The Word exists solely because Norwalk, Connecticut-based businessman Steve Grimaldi decided to invest about $200,000 of his own money to bring his thriller script to cinematic life. Presumably because he was willing to put up the budget for an entire production, no one told him that his screenplay was far too awful to seriously contemplate shooting. On top of this unfortunate starting point, director Gregory W. Friedle, his cast, and crew perform their jobs so poorly across the board, it’s an inadvertent negative demonstration of the professionalism separating even the shoddiest Hollywood production from this kind of self-financed amateur-hour attempt.
It seems unfair to vituperate a labor of love that shouldn’t even be up for review, but co-financer Scarlet Sky Productions is quixotically moving ahead with a one-week theatrical run in NYC and L.A., placing The Word in the awkward position of being considered as a real movie. As grieving single father Tom Hawkins (Kevin O’Donnell) discovers early, his son was kidnapped by some kind of group—“like a cult, but not Satanic.” In a Death Sentence-esque trajectory, Tom is torn between staying true to his religious beliefs or tracking and killing the punks responsible for his kid’s death. Meanwhile, an FBI team led by Mike Sheehy (James Naughton) tries to beat him to the punch.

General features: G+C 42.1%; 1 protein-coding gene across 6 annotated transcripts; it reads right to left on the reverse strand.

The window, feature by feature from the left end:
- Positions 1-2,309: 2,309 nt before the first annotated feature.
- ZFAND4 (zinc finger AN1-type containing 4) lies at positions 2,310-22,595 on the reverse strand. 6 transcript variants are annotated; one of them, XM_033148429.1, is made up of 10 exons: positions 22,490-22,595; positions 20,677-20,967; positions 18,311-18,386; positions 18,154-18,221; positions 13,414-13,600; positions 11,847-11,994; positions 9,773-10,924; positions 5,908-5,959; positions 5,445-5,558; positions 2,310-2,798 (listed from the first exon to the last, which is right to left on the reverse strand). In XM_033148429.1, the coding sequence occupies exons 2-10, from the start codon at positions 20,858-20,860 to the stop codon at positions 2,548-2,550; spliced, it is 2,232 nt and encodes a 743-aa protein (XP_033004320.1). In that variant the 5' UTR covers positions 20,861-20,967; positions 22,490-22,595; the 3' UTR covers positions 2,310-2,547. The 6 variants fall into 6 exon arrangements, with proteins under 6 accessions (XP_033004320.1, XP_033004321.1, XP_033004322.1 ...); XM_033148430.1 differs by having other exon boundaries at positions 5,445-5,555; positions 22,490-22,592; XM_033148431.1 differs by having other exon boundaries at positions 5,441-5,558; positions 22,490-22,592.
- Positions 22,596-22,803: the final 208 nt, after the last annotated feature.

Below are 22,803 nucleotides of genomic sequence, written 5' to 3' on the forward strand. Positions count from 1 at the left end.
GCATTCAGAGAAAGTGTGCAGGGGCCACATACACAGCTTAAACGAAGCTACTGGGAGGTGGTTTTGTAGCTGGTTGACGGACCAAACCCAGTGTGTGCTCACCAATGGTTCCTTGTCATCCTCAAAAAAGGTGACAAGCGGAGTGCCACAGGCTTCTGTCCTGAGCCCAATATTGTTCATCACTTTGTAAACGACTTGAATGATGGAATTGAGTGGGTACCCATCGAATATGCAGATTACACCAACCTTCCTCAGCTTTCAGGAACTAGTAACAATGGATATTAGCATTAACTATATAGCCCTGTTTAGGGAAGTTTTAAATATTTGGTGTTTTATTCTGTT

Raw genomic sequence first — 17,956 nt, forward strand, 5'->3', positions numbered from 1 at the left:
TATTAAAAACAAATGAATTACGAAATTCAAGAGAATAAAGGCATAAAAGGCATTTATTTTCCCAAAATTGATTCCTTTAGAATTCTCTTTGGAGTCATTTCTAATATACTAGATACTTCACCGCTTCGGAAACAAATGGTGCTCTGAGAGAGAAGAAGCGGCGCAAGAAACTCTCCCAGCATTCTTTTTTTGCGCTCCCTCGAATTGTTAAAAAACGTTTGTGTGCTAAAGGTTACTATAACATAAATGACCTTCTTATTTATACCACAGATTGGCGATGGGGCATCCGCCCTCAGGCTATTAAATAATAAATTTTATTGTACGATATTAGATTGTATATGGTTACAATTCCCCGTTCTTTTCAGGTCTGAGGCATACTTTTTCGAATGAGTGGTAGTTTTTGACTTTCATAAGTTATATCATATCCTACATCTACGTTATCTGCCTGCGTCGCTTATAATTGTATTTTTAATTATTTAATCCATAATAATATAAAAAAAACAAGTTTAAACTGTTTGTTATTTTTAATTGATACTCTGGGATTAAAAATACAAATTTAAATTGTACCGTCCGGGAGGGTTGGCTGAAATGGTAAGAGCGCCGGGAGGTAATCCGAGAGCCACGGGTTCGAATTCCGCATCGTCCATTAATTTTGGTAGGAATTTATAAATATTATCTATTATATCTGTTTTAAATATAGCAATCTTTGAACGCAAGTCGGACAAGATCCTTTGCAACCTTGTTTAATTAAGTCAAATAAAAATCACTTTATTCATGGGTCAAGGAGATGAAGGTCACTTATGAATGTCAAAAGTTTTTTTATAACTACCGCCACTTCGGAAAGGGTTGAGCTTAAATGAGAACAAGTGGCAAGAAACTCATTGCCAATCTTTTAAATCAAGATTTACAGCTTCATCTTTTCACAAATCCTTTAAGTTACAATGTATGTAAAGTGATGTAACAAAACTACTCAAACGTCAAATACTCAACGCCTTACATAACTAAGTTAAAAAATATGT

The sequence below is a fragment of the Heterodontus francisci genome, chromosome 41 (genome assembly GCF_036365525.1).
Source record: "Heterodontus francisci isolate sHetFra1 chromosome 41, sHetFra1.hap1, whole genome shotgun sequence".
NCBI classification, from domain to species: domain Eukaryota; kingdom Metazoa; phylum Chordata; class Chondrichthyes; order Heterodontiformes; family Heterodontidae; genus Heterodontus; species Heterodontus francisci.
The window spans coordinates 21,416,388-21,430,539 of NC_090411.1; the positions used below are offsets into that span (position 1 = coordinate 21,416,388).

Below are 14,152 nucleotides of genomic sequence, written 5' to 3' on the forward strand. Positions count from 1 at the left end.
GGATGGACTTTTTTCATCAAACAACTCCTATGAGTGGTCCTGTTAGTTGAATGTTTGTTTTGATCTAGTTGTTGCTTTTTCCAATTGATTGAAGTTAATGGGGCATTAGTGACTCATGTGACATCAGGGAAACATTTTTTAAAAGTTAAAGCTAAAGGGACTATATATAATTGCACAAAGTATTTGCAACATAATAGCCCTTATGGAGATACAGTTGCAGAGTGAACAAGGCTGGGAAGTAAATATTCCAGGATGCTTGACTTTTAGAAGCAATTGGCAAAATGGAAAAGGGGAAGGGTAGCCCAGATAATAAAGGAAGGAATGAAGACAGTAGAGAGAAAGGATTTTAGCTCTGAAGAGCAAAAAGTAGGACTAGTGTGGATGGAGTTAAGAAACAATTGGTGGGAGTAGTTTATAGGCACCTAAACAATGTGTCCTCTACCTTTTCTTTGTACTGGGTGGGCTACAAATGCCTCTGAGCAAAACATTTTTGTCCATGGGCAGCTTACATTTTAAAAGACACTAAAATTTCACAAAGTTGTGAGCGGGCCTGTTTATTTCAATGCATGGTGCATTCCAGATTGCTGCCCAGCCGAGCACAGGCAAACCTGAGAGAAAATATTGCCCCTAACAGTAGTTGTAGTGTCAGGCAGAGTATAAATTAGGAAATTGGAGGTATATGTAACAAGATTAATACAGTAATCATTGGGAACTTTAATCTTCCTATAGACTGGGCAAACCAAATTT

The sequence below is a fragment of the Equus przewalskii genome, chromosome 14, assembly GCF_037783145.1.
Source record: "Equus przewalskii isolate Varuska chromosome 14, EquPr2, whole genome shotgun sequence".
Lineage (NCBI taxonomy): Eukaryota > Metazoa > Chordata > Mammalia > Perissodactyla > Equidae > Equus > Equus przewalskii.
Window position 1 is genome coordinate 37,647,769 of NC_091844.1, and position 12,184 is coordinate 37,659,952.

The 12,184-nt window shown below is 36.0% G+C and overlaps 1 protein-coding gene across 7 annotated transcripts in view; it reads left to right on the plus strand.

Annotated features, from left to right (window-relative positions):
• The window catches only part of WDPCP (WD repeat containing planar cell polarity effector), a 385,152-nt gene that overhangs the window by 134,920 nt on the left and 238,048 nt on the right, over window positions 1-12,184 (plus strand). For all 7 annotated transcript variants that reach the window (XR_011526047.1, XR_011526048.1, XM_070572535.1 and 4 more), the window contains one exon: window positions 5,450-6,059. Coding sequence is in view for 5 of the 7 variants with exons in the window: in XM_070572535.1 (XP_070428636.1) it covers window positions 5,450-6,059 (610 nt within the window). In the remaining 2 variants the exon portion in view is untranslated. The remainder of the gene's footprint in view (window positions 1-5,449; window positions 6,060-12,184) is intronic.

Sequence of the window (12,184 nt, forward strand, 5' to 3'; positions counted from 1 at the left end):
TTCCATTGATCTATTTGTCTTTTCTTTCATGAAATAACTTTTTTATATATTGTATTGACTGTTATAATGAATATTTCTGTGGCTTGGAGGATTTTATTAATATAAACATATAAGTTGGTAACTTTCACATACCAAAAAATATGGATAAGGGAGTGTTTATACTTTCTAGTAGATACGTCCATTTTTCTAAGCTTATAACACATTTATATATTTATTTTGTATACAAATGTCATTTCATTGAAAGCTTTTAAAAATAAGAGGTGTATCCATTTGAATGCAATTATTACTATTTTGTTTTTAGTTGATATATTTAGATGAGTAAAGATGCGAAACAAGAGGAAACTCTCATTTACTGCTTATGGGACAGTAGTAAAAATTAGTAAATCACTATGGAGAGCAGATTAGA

Scenes in The Word all too frequently consist of characters telling each other in great detail things we’ve just seen in the previous scenes, sometimes in the exact same language. Such redundant expository filler doesn’t conceal the fact that remarkably little happens until a flurry of ill-advised activity at the end. (Think Prisoners, with a Mayan-sacrifice twist.) In the meantime, there’s a lot of Tom demonstrating grief, and O’Donnell simply isn’t good enough to make this anything more than a rote spectacle: crying, moaning, pushing back his hair, rolling his eyes, exhaling loudly, alternately controlling tears and letting them loose. This thrashing goes on at comical length, nearly always in close-up. Neither Friedle nor cinematographer Matthew Boyd have any interest in cutting away from big, screen-filling close-ups, so even when O’Donnell is in an interesting-looking location—a church, or an odd castle planted in the middle of the Connecticut landscape—all they show is the actor’s strenuously anguished face.
There’s exactly one shot with something interesting to look at: seagulls perching on the letters “MOTEL” at a particularly tacky locale. Characterization of both the hero and the shadowy enemy is sketchy and not particularly convincing: Tom is a citizen with elevated status in town because his boss “is the economic advisor to the president,” while the cult he’s facing off against lapsed from a devotional prayer group to more Satanic activities. The takeaway lesson, a group informant says, is “we should’ve just kept it Christian.” During his court-ordered therapy, Tom confirms his fundamental dullness. When asked “What do you like to read?” he answers “Business books, mostly.”—a typically scintillating exchange in this dreary regional vanity product.